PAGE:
"I was part of the decision that we had to raise maintenance fees," he said. "That is not something we can put in Léo's shoes. This was done by SAP. We made a mistake and we have to change course here, and regain trust from the customers who were more than upset. Unfortunately, the head of the company takes the blame, whether it was just or not."
Plattner would not discuss why Apotheker's contract was not extended, but admitted that it was his idea, although it went through board approval. "I decided that I will only make forward-making statements," he said.
Plattner specifically said Apotheker removal was not not because of problems with Business ByDesign, SAP's on-demand ERP (enterprise resource planning) suite for the midmarket.
SAP has scaled back the roll out of the software while working to ensure it will be profitable enough. A broader launch is expected later this year. "Léo was the one who really was instrumental in turning it around," Plattner said.
Plattner's remarks "are going to go a long way in having SAP restore trust," said Forrester Research analyst Paul Hamerman. "He was very candid on the call. He admitted mistakes. His candor and his accountability will go a long way toward getting SAP back on track."
Although Plattner will leave the day-to-day operations of SAP to Snabe and McDermott, he will remain visible for some time, said Jon Reed , an independent analyst who closely tracks SAP. "I think he's going to stick around ... until SAP's on the right track, in his view," Reed said. "He doesn't want to endure the reputation hit of tooling away in his lab while the company he created goes to pieces."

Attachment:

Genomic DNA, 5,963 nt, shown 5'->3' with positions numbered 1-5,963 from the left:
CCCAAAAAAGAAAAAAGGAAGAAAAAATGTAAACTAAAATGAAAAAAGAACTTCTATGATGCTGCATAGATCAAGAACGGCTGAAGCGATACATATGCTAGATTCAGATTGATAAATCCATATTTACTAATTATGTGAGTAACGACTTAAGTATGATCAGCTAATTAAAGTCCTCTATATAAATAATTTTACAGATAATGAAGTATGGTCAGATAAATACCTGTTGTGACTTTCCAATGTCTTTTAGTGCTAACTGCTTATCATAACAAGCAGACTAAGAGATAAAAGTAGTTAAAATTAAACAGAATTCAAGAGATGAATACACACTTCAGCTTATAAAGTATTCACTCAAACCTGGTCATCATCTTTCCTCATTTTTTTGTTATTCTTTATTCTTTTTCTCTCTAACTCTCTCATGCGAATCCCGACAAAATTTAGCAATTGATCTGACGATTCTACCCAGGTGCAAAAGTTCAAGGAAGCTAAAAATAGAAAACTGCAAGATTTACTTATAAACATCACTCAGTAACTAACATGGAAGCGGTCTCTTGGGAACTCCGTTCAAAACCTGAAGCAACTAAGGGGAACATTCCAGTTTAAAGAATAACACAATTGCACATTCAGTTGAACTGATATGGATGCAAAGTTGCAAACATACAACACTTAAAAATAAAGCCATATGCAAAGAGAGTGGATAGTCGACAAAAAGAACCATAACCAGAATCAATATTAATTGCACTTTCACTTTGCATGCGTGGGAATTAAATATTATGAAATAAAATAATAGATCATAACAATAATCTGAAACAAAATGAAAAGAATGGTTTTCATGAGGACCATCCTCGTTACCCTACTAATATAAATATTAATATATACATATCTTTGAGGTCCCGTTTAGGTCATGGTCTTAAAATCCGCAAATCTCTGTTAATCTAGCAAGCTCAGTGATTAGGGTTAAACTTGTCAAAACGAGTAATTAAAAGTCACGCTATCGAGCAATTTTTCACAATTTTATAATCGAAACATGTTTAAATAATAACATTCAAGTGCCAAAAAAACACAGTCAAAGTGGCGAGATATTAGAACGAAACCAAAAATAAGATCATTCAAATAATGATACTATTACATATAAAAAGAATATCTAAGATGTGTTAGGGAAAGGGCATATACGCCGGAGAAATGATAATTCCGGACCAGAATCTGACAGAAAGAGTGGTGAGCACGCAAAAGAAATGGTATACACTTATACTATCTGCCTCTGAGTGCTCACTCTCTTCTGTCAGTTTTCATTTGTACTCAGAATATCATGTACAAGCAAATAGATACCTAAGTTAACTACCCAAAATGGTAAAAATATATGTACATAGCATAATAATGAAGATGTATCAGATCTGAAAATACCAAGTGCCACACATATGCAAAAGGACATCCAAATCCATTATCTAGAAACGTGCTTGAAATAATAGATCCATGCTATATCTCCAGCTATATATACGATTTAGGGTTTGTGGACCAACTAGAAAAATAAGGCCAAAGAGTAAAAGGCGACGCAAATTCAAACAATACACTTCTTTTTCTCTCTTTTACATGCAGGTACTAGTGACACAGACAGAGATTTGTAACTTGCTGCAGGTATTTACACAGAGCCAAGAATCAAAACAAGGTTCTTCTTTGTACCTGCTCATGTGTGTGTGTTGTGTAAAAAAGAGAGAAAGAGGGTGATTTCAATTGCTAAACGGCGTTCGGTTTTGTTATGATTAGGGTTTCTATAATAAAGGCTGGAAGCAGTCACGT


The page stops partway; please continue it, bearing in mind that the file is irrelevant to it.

Apotheker's legacy at SAP in one sense helped foster his demise. Prior to his ascension to CEO, he built "a very successful" global sales organisation, Hamerman said. But Apotheker carried that emphasis forward as CEO, to the detriment of technology, he said.
Plattner's comments Monday may serve as a rallying cry for SAP customers. But the company still needs to fill in many blanks about future product direction and strategy, said Ray Wang, partner with the analyst firm Altimeter Group.
"A lot of efforts have not gone to market, and a lot of efforts have been late," he said.
Customers should pay close attention to SAP's upcoming Sapphire conference, scheduled for May in Orlando, Hamerman said. "There should be key announcements about the company's direction and where it's placing its bets."